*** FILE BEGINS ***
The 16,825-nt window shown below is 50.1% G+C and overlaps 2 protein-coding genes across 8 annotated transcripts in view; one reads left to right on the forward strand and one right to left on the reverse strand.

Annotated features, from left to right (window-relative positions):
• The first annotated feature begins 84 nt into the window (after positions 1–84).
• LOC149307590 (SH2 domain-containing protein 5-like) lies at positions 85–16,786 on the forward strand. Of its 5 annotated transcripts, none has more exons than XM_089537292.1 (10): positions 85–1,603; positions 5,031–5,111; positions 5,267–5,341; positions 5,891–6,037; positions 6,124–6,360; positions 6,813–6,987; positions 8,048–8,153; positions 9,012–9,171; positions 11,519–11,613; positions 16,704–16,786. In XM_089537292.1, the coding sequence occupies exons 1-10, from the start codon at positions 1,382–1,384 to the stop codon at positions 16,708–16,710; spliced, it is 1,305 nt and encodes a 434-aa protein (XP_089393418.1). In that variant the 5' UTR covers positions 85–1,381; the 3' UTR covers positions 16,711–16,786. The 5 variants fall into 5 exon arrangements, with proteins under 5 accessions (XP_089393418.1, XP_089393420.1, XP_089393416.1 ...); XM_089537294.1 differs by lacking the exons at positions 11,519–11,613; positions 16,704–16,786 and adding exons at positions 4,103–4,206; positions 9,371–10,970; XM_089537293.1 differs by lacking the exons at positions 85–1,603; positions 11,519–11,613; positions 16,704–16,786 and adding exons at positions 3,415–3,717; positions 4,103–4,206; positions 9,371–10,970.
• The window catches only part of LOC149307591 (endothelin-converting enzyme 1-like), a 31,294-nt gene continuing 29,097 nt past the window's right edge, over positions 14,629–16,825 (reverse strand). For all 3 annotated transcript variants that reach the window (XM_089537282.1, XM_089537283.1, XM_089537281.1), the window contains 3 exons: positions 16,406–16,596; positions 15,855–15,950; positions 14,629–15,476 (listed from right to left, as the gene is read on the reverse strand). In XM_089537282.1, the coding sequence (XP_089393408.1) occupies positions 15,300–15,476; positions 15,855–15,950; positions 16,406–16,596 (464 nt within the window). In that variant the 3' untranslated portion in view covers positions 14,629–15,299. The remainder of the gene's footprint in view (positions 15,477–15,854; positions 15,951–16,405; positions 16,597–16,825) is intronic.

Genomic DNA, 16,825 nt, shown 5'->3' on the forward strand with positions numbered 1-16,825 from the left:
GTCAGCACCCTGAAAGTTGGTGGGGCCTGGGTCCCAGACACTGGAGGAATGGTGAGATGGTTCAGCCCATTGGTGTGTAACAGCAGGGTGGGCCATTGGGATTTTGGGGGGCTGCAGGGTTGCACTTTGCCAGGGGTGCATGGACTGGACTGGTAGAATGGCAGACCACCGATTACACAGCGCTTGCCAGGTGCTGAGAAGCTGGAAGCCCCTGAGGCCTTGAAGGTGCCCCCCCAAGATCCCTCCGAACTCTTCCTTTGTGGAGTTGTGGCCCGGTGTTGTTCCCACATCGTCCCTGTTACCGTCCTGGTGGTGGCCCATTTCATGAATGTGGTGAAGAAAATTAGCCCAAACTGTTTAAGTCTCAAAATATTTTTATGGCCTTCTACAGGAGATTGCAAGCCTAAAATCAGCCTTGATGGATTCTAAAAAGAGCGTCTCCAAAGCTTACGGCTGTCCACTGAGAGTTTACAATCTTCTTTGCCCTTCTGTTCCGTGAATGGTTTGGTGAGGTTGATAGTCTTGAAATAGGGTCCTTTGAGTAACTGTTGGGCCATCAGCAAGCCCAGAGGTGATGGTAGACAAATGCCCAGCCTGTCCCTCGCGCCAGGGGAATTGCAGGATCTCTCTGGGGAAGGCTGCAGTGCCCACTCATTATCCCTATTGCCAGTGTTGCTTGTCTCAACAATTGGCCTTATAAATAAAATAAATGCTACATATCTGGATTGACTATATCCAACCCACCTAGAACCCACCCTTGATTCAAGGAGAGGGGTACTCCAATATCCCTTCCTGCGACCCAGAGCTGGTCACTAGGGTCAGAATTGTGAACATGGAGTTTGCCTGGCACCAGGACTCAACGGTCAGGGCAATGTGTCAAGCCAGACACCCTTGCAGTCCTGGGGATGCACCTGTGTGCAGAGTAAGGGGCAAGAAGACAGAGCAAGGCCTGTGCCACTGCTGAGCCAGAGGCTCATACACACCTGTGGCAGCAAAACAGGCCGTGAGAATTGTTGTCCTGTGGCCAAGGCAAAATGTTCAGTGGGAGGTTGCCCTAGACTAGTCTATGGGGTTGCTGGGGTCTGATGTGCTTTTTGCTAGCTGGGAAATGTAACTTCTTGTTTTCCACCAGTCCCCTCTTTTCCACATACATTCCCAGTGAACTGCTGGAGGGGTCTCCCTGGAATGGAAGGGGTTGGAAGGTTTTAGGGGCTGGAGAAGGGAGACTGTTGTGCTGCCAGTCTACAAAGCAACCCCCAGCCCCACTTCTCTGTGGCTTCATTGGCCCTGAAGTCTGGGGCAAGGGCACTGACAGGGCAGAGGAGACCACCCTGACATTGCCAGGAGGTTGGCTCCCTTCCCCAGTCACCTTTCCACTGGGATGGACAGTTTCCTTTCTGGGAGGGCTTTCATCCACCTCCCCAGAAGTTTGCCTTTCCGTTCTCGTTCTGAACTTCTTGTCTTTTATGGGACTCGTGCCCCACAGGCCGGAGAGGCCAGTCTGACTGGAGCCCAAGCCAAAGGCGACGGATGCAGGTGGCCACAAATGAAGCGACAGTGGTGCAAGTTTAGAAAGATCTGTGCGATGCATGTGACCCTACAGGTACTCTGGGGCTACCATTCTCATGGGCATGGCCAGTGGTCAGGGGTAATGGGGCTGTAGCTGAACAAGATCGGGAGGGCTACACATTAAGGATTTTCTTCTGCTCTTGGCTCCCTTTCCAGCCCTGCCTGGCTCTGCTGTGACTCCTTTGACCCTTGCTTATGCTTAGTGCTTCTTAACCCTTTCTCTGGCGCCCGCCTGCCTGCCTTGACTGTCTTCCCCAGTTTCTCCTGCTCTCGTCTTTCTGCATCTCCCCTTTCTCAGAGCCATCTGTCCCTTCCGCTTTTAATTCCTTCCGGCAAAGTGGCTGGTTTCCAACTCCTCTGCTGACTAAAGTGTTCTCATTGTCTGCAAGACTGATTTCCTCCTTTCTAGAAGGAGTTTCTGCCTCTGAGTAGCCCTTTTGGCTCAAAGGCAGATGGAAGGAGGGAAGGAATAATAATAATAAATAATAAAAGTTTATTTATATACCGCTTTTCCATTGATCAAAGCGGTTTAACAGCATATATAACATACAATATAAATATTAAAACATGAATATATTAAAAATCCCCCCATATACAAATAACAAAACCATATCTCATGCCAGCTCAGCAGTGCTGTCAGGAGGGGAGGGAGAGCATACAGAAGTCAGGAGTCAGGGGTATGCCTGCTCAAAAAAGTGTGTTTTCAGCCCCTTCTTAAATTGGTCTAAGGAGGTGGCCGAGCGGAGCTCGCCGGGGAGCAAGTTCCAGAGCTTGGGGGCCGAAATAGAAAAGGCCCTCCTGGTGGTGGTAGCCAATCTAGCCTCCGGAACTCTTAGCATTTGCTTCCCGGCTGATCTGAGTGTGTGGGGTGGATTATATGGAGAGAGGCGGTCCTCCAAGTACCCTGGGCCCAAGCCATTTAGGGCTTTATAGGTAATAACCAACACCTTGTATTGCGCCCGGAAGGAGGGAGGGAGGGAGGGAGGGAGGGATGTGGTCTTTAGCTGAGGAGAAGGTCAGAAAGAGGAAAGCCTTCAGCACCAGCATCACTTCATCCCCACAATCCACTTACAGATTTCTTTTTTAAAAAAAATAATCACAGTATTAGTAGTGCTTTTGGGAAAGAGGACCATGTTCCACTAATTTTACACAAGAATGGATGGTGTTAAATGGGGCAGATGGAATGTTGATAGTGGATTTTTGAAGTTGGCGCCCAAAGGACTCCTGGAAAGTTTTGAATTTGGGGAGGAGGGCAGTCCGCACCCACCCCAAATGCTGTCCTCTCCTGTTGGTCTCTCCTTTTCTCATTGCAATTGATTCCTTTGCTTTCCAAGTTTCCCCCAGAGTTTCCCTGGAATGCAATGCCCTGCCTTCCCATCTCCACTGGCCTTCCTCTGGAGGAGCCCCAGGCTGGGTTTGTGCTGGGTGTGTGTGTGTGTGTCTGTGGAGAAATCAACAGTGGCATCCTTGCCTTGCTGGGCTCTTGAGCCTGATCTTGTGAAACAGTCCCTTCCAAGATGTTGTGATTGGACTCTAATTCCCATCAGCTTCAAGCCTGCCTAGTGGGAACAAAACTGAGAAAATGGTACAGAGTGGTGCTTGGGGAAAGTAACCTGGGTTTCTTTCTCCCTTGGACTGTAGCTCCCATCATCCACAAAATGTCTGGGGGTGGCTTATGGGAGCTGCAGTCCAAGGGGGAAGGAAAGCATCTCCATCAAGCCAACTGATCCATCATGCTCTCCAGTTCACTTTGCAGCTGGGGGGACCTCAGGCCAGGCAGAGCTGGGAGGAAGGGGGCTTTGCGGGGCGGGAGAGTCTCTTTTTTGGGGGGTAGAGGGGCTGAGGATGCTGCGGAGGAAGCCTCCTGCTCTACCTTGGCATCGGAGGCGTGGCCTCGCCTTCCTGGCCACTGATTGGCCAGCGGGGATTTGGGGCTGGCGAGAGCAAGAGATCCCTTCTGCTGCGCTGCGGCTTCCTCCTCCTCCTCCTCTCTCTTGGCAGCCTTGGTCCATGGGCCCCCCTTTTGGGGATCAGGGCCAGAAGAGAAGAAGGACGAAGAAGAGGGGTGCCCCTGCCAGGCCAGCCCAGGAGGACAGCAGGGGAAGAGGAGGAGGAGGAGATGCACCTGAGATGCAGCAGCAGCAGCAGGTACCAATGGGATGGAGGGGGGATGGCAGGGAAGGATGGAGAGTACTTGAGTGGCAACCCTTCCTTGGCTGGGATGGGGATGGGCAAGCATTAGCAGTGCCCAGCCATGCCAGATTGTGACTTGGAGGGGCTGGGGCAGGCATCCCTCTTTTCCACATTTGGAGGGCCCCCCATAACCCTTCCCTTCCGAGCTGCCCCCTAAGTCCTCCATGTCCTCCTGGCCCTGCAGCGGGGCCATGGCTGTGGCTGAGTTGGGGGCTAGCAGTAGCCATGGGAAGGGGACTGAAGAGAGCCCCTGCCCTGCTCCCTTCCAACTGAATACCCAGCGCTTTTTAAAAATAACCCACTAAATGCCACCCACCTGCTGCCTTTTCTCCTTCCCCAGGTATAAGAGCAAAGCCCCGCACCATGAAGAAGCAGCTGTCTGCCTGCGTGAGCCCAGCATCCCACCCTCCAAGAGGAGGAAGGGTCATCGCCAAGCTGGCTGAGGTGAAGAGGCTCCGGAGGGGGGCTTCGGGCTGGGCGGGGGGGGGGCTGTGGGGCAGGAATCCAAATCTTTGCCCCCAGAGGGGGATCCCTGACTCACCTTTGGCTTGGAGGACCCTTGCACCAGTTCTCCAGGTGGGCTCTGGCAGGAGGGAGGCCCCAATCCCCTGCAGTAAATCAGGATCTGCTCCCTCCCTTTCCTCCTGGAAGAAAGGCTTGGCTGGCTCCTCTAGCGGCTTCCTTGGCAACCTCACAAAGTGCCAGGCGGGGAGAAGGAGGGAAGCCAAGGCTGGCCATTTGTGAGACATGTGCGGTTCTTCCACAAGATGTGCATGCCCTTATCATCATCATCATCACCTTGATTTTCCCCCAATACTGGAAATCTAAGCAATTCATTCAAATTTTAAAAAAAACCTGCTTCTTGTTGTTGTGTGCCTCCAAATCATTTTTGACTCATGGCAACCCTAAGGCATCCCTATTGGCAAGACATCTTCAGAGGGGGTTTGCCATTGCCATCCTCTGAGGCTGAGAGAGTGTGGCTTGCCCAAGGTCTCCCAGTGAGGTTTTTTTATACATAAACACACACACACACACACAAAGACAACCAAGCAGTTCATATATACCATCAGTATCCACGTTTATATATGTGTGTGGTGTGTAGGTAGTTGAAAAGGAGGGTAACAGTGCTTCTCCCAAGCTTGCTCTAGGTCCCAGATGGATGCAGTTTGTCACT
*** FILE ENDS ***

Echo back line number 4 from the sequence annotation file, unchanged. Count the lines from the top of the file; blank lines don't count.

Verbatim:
• LOC149307590 (SH2 domain-containing protein 5-like) lies at positions 85–16,786 on the forward strand. Of its 5 annotated transcripts, none has more exons than XM_089537292.1 (10): positions 85–1,603; positions 5,031–5,111; positions 5,267–5,341; positions 5,891–6,037; positions 6,124–6,360; positions 6,813–6,987; positions 8,048–8,153; positions 9,012–9,171; positions 11,519–11,613; positions 16,704–16,786. In XM_089537292.1, the coding sequence occupies exons 1-10, from the start codon at positions 1,382–1,384 to the stop codon at positions 16,708–16,710; spliced, it is 1,305 nt and encodes a 434-aa protein (XP_089393418.1). In that variant the 5' UTR covers positions 85–1,381; the 3' UTR covers positions 16,711–16,786. The 5 variants fall into 5 exon arrangements, with proteins under 5 accessions (XP_089393418.1, XP_089393420.1, XP_089393416.1 ...); XM_089537294.1 differs by lacking the exons at positions 11,519–11,613; positions 16,704–16,786 and adding exons at positions 4,103–4,206; positions 9,371–10,970; XM_089537293.1 differs by lacking the exons at positions 85–1,603; positions 11,519–11,613; positions 16,704–16,786 and adding exons at positions 3,415–3,717; positions 4,103–4,206; positions 9,371–10,970.